Humans fear the unknown. If our GPS is all we know, and then it unexpectedly dies in the field and we don’t have the regular updates it provides, it is safe to assume we’ll experience panic. This panic can act as a multiplier effect causing you to rush, make foolish decisions, and potentially get injured. Your clear-thinking mind will be distracted by the frustration over a lost comfort (in this case, your GPS). All this frustration can be exhausting and rather than push on to the point of weakness and fatigue, the better decision is to hunker down for the night. If you’re dressed appropriately for the weather, you can easily sit on your pack, build a fire, and rest up against a tree until sunrise. Even during the longest nights, you only must worry about surviving until sunrise. The rest you receive will help you see your situation with a fresh set of eyes and a restful mind. Think of this night out as an impromptu bivouac instead of an emergency scenario. Always look to reframe your scenario from a point of strength instead of looking at yourself as a helpless victim of circumstance.
Backup Your Backups
There is an expression, “one is none”. While I believe you should have a P.A.C.E. (Plan with Alternate, Contingency, and Emergency methods of navigation), I also believe that if something works well, then an identical backup could be carried. GPS technology has come down in price and the units have shrunk to wrist-mounted devices. If you have faith in technology and have tested it, it makes sense to carry redundant systems. I recommend you spread out your kit and what you carry. Your GPS may be an excellent navigation tool but make sure you have a good compass like the Suunto MC-2. Consider carrying a solid backup compass like the Suunto MC3. Mark your map with appropriate information and carry a small button compass in your map case.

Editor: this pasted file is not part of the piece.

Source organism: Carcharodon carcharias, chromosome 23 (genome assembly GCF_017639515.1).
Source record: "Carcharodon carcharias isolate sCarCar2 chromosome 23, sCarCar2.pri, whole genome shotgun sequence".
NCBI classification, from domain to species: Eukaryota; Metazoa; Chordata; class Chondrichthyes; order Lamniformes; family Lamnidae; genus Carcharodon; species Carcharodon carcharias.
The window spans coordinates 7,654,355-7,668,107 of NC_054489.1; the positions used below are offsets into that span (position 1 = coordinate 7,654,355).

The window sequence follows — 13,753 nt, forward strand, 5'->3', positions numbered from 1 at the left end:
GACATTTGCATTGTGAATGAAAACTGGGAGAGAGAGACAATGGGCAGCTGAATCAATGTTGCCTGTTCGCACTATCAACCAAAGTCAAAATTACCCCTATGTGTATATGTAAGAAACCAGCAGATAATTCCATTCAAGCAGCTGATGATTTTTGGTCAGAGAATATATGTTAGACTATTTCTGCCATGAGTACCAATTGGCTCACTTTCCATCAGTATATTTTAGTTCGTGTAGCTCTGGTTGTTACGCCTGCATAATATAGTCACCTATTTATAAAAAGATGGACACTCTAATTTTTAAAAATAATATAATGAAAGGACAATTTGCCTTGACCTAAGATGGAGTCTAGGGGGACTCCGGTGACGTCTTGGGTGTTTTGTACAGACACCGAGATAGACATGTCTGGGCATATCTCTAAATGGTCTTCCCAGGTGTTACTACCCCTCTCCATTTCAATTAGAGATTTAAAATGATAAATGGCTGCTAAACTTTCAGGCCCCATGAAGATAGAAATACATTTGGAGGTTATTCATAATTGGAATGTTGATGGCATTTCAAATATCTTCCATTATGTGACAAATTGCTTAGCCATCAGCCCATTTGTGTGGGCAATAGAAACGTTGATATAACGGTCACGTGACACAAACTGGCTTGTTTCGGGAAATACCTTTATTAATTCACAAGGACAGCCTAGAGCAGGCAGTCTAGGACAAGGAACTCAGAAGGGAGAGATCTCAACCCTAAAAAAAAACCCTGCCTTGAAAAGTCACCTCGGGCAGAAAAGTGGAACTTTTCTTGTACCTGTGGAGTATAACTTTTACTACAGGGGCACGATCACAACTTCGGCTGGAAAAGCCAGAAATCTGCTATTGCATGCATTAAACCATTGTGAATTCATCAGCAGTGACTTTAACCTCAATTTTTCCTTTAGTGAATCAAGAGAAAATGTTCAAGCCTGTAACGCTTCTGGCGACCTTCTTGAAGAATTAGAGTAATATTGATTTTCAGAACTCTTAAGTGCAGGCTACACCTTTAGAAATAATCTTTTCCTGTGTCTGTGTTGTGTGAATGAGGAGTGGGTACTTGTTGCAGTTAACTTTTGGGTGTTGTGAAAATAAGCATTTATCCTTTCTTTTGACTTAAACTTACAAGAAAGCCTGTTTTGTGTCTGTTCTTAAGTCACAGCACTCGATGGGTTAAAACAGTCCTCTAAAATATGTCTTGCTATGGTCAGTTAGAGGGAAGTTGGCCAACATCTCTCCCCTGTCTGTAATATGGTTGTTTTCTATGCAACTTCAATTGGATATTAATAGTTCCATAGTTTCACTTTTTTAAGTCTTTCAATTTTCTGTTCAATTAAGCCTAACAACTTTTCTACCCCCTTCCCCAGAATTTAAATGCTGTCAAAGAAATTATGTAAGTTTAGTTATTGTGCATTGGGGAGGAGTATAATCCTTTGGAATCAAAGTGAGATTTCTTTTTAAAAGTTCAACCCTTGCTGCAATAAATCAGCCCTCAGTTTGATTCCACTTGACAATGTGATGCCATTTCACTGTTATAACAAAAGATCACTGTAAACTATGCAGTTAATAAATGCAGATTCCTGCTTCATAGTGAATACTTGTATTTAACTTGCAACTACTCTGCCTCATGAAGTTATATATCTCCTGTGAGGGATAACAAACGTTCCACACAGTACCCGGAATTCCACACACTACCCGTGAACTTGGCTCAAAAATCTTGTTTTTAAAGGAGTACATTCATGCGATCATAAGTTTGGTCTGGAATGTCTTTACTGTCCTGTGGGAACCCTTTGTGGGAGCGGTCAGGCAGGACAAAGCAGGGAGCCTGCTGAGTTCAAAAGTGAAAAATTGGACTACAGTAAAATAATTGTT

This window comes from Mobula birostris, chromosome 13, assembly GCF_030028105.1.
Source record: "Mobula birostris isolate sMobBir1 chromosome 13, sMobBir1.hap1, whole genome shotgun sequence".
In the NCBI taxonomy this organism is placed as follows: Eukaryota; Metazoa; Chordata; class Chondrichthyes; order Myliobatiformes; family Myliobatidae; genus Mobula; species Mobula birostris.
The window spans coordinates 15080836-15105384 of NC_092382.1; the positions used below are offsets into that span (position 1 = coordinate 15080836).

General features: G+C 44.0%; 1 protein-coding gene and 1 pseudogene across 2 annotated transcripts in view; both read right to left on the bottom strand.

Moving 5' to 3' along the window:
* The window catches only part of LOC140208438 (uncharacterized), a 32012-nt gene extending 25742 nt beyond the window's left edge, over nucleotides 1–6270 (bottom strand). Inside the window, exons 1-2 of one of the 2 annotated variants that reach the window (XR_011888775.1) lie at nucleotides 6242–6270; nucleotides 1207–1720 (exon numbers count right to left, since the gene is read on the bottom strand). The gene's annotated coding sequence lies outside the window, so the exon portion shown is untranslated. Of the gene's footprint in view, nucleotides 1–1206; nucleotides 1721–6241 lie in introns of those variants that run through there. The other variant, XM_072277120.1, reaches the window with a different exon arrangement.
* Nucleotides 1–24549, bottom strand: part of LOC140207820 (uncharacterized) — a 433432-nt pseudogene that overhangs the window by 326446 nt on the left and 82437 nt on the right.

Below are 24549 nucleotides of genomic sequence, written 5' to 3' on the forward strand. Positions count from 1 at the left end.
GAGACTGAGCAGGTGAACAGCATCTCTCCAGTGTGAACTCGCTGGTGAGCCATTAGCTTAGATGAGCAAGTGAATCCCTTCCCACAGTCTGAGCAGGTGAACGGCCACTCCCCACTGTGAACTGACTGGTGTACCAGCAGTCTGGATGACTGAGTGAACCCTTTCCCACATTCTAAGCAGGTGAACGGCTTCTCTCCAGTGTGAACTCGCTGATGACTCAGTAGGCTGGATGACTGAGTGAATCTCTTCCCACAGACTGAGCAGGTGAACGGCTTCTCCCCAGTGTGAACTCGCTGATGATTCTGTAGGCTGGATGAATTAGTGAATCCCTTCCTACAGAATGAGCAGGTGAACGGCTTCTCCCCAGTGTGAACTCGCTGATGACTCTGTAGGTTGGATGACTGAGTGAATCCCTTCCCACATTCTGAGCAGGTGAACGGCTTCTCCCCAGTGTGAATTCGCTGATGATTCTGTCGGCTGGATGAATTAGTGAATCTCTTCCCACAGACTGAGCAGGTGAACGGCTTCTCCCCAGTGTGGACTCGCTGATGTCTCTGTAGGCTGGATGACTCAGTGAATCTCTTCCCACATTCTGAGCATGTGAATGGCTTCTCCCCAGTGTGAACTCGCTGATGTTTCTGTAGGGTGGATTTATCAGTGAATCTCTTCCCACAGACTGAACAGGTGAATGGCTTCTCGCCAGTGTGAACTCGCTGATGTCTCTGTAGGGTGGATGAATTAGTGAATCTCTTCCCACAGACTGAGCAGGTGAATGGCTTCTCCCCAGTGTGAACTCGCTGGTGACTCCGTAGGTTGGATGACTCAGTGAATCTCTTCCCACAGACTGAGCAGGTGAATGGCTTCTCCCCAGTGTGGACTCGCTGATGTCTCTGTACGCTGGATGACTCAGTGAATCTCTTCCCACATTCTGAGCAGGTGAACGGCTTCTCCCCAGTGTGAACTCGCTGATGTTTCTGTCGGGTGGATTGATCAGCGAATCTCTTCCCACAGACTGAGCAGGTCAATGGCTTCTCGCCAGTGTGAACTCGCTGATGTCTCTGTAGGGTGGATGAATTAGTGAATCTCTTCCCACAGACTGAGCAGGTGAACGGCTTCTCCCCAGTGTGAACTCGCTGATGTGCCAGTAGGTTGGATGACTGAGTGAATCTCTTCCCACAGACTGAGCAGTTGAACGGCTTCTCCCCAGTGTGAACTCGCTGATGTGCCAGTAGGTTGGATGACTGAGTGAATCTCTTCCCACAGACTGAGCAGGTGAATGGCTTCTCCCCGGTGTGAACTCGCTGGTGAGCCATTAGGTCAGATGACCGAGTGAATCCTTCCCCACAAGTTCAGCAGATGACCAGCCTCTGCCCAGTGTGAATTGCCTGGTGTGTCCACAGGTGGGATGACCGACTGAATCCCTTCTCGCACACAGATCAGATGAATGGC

When All Else Fails
You are your own first response and you can determine your self-rescue. There is no need to rely on anyone else and you should always ask yourself, “if not you, then who?” In other words, if you won’t help yourself, who do you think will? In a worst-case scenario, someone else will have to come to you to escort you out of the woods. Since we hope for the best but plan for the worst, it’s a good idea to leave a travel plan with a responsible party back home. By responsible, I mean a person who pays attention to you and isn’t distracted when you explain your travel plans. Additionally, this person should know what to do and who to contact if you don’t return within the window of time you specify.
Pack some effective communication tools. Tradition says to carry a small mirror and a whistle but, these often only convey distress to those who recognize them as such. More effective signaling devices include your cell phone, short-wave radio, and satellite communication devices like an In-Reach. Keep in mind, the same electronic vulnerability that caused your GPS may also impact these tools which will require you to protect them in your pack or on your person.
The Moral of the Story
You should have a good plan. Don’t just have any plan and don’t make your plan a plan to fail. Plan for your GPS to fail and manage your expectations. Make sure you have the skills to fall back on when technology buffers or doesn’t work as designed. Think of the explorers of the past and how map and compass skills worked for generations. They will continue to work as long you know how to use them.